dangus is offline dangus  Canada
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Why? Because you can burn out two voicecoils at a time with isobaric? You have to give each woofer the same power to equal the performance of the same single driver box. You don't get anything like a real 50% reduction in box volume, due to the space occupied by the tunnel, additional woofer, and wall thickness. Much better to build an extra box and get higher output levels, higher efficiency, and more even distribution of bass in the room. Or, if box volume really is an issue, mass-load a driver (like Kicker did to create the "Solobaric"), or choose a driver which is designed for that size box. Or use EQ to give the too-small box the response you want. (Like Bag End "subs")
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Old 11th September 2011, 01:33 PM   #43
ODougbo is offline ODougbo  United States
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Some good ideas, never thought about connecting the speakers mechanically.

I started off the thread with the thought, what can be down with the inexpensive MCM 8” long throw woofer. The history is that I bought 8 – 10 of them at really low price (around $25). I’ve put them in many cabinets, etc. and built at least 6 isobaric boxes.

This woofer is a great candidate for an isobaric sub woofer for a HT system; e.g. the one on the 1st page is very nice and I have compared it to others, manufactured and so on. Please remember, even if you were to start from scratch, this is a less than $100 project, but sounds so much more expensive.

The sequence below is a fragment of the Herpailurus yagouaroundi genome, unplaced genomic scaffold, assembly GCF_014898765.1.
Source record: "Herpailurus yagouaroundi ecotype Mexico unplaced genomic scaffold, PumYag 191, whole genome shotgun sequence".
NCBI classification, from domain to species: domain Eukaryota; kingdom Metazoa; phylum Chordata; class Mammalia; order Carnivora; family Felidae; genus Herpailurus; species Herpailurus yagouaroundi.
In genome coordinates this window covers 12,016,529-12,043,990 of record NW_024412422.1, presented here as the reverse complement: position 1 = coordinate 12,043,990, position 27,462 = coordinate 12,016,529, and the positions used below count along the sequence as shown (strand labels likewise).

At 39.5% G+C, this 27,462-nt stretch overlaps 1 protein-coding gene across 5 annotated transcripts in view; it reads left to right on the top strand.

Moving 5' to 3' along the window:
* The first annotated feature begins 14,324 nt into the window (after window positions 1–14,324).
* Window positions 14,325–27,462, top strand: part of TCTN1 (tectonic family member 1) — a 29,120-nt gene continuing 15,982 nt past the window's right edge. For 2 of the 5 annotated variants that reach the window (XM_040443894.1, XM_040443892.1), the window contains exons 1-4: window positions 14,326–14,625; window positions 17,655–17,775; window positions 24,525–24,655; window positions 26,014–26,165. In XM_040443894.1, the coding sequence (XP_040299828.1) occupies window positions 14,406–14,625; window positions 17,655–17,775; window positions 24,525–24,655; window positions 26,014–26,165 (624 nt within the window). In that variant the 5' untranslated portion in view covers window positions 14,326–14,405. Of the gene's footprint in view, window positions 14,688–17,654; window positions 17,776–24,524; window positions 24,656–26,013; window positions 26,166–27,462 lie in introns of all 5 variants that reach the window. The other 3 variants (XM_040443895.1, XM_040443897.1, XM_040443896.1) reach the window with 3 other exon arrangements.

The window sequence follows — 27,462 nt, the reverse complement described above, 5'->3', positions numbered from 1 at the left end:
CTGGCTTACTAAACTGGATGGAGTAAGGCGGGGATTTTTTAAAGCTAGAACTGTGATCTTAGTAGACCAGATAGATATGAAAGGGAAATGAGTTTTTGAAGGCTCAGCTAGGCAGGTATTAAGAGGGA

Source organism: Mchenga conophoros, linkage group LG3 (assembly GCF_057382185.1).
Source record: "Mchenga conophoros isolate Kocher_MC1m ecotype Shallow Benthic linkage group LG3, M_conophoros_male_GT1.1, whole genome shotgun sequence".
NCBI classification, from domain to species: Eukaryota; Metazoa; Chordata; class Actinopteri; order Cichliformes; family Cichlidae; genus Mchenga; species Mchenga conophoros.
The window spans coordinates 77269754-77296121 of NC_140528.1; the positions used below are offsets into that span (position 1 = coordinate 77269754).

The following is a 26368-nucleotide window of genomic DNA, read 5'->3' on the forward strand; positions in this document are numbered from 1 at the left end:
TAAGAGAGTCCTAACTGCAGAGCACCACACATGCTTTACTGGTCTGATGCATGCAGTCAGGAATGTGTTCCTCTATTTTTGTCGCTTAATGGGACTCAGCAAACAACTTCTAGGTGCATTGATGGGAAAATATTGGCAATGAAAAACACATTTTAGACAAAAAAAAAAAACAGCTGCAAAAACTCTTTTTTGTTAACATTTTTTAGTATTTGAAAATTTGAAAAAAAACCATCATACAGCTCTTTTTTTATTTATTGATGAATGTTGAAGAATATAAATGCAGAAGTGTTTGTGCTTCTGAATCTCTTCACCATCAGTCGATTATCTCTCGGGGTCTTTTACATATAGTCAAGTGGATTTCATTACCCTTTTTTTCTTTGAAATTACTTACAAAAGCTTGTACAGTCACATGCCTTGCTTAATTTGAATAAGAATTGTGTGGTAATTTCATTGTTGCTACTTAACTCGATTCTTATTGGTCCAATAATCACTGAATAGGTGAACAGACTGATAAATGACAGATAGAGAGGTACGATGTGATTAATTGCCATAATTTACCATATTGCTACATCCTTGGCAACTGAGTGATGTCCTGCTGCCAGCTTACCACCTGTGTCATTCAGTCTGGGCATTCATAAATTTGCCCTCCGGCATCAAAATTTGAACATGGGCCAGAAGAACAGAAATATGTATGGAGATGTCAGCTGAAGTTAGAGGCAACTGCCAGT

Not to go on and on, but I had the little monster r hooked up to the stereo in the shop, It’s a little earthquake machine. I did roll it off low 50hz or so.

I finished up the 3rd tunnel config. Box yesterday, I used ½ MDF, but went over the box a box a second time, so the walls are one inch. It was more work/time than I thought it would be, but the results were good and super strong, since I lapped back over all the joints.
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Old 12th September 2011, 12:05 AM   #44
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Quote:
Originally Posted by dangus View Post
Why? Because you can burn out two voicecoils at a time with isobaric? You have to give each woofer the same power to equal the performance of the same single driver box.
You're absolutely right about that, as long as you don't care about box size; the smaller isobaric requires twice the power and handles twice the power. But for a given size box, I would be comparing 4 isobaric drivers against 1 non-isobaric, with the isobaric handling 4 times the power and making more than twice the output. The first time you hear one, it seems almost magical to get that much out of such a small box, until you see the size of the amp.

Quote:
Originally Posted by dangus View Post
You don't get anything like a real 50% reduction in box volume, due to the space occupied by the tunnel, additional woofer, and wall thicknes.
I don't usually use tunnels and prefer to clamshell. The additional driver space comes out of my room, not the box. The internal pressures are greater (maybe 4 times greater if you put 4 times the drivers into the same size box) in the isobaric box, but a smaller box is inherently stiffer and stronger, so it depends on your design...indeed a crappy box won't do, if you're still using large boxes. The driver weight gets to be a lot, so I tend to go for smaller boxes with isobaric.